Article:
State Duma deputies Mizulina and Batalina demand criminal charges be brought against Nikolai Alekseev

posted 3 Sept 2013, 07:42 by Rights in Russia   [ updated 3 Sept 2013, 07:44 ]
29 July 2013

According to the newspaper Izvestia, criminal proceedings might soon be instituted against one of the leaders of Russia’s LGBT movement: Nikolai Alekseev. A source in the State Duma told the newspaper that the heads of the State Duma Committee on Women, Families, and Children have asked the Office of the Prosecutor General to prosecute Alekseev. In their turn, sources from law enforcement agencies confirmed that Alekseev would soon be summoned for questioning, in the course of which charges might be brought against him. reports that the appeal to the Prosecutor’s Office against Alekseev was signed by the chair of the committee, Elena Mizulina, and the vice-chair, Olga Batalina (who also occupies the post of deputy secretary of United Russia’s general council). The women noted that over the course of the last few months, the gay activist repeatedly made rude and obscene remarks about them on his Twitter account; these comments revolved around the development and adoption of the law banning “homosexual propaganda” amongst minors. Izvestia counted a total of no less than 13 highly impartial references to Mizulina and Batalina on Alekseev’s microblog. All the comments are available to Internet users.

Mizulina told Izvestia that they have asked the Office of the Prosecutor General to institute criminal proceedings in accordance with Article 319 of the Criminal Code: “Insulting a representative of the authorities”. The article provides for a fine of up to 40,000 roubles, or up to 360 hours of compulsory community service, or up to 1 year of corrective work. According to Mizulina, the deputies are insisting on the second form of punishment.

“If criminal proceedings are instituted, we will ask for punishment in the form of compulsory labour in places where he won’t be able to spread gay propaganda – in a hearse, for example. Only that kind of punishment can reform him. He’ll realise that an intelligent and highly cultured person – as he claims to be – should not behave the way he did”, Mizulina announced.

Olga Batalina explained that she does not hold a personal grudge against Alekseev. However, she would like to defend all deputies – including the members of the Committee on Family Issues – against further offensive remarks.

“Anyone can agree or disagree with this - or any other – law. There are plenty of ways to express one’s agreement or disagreement. But the act of expressing one’s opinions should not hinder the professional activities of other people”, Batalina emphasised. “And so we decided to make this appeal to the Prosecutor’s Office in order to defend the interests of all the deputies”.

The investigative organs have not yet commented officially on the deputies’ request. Nonetheless, a source from the Office of the Prosecutor General confirmed that the parliamentarians could count on a response. According to an Izvestia source, Alekseev will most likely be summoned for questioning by the Investigative Committee, who could then bring criminal charges against him.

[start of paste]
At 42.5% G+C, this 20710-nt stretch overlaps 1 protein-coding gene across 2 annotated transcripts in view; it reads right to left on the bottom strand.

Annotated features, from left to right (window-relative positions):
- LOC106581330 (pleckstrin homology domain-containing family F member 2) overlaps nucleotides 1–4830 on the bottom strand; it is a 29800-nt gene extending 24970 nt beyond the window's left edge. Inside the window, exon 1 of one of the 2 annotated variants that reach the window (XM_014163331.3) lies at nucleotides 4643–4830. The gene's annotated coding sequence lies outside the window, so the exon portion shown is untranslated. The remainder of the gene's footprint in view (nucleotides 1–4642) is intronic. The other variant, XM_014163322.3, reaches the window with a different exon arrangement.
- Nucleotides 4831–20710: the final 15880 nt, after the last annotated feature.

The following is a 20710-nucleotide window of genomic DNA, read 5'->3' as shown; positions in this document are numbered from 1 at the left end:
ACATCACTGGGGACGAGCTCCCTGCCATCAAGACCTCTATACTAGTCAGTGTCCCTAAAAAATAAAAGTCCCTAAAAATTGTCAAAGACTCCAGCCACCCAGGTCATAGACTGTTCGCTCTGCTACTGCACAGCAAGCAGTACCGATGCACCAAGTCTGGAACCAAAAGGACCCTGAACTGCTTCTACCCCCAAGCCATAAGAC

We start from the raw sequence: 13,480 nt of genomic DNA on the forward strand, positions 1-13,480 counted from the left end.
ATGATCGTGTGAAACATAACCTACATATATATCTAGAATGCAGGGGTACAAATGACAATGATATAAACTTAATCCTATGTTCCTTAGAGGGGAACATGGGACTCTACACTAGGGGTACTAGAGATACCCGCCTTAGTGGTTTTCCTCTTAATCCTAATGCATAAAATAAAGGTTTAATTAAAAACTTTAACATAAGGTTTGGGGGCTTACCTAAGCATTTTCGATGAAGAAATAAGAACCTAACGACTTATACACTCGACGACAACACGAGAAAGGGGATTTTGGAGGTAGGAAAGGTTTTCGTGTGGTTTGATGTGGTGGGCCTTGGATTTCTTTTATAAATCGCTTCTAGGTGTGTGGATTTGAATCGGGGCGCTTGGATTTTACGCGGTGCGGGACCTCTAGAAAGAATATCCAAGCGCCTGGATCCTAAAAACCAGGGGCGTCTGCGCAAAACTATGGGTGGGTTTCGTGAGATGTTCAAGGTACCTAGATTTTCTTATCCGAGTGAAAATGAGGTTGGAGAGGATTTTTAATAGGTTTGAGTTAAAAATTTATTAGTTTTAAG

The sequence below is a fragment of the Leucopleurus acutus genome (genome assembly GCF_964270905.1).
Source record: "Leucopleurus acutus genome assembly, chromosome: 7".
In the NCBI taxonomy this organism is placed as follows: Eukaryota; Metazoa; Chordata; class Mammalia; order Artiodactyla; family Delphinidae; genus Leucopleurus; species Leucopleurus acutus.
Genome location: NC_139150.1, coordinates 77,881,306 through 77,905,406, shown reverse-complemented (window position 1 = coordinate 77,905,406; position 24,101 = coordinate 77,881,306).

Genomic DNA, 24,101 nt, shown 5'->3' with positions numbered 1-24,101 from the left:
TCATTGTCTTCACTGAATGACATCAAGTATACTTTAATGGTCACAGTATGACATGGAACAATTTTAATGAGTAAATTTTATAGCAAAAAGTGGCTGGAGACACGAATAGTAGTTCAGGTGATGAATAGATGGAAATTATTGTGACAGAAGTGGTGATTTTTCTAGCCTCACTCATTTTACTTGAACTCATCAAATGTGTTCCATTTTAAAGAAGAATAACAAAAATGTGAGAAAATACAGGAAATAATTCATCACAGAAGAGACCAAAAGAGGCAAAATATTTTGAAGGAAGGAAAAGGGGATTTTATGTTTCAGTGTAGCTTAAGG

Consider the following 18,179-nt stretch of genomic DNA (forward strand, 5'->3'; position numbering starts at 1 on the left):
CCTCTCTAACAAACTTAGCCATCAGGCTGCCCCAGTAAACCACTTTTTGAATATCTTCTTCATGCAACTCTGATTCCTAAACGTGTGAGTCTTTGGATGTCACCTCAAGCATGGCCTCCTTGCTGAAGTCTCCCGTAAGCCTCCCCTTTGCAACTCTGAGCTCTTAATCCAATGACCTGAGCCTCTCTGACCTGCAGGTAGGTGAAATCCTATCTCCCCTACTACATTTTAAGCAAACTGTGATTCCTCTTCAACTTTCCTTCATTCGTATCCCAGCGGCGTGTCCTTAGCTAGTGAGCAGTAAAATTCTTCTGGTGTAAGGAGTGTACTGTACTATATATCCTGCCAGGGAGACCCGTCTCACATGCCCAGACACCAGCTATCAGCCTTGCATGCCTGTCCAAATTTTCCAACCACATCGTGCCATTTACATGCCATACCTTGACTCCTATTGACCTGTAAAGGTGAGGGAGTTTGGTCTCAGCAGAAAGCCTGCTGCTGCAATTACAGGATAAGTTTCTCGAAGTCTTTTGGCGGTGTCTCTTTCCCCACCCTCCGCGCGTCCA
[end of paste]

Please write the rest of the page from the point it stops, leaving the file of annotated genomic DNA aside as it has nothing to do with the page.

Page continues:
Nikolai Alekseev himself informed Izvestia that he is reacting “philosophically to this attempt to make him shut up”. He is convinced that there are absolutely no grounds for any criminal charges.

“In the end, the judicial process will backfire on the politicians who set it up, because I’ll ultimately win the case at the European Court of Human Rights. And of course they won’t achieve their goal of making me shut up”, he stressed.

Alekseev added that, in his opinion, people have not been offended by him, but rather by the deputies who launched a case against him.

“They offend millions of people with their initiatives and laws, such as those regarding homosexual propaganda. And I’m just a citizen expressing my own opinions”, he remarked.

Magomed Vakhaev, the vice-chair of the State Duma Committee on Security, believes that law-enforcement agencies should be concerned about Alekseev’s opinions.

“I think that he should have been prosecuted a long time ago. He repeatedly appealed to various deputies to defend the rights of the LGBT community, as if someone was violating those rights. But the members of that community are no less obliged to abide by Russian laws”, he emphasises.

The law banning propaganda about homosexual relations was proposed by the legislative assembly of the Novosibirsk region. The document evoked a wide response because – as several observers remarked – it was very difficult to understand what constituted such propaganda. The State Duma discussed the matter, and references to homosexuality were removed from the bill. Instead, they adopted a law banning “propaganda of non-traditional sexual relations”.

According to the latest wording, such propaganda can manifest itself in the form of information that is disseminated with the aim of “forming non-traditional sexual inclinations amongst minors”, promoting “the attractiveness of non-traditional relations”, or encouraging “distorted ideas about the social equality of traditional and non-traditional relations”. On June 11, the document was adopted by the lower house of the Federal Assembly. After being signed by the president of Russia, Vladimir Putin, it came into effect on June 30.

Source:, based on a publication in the newspaper Izvestia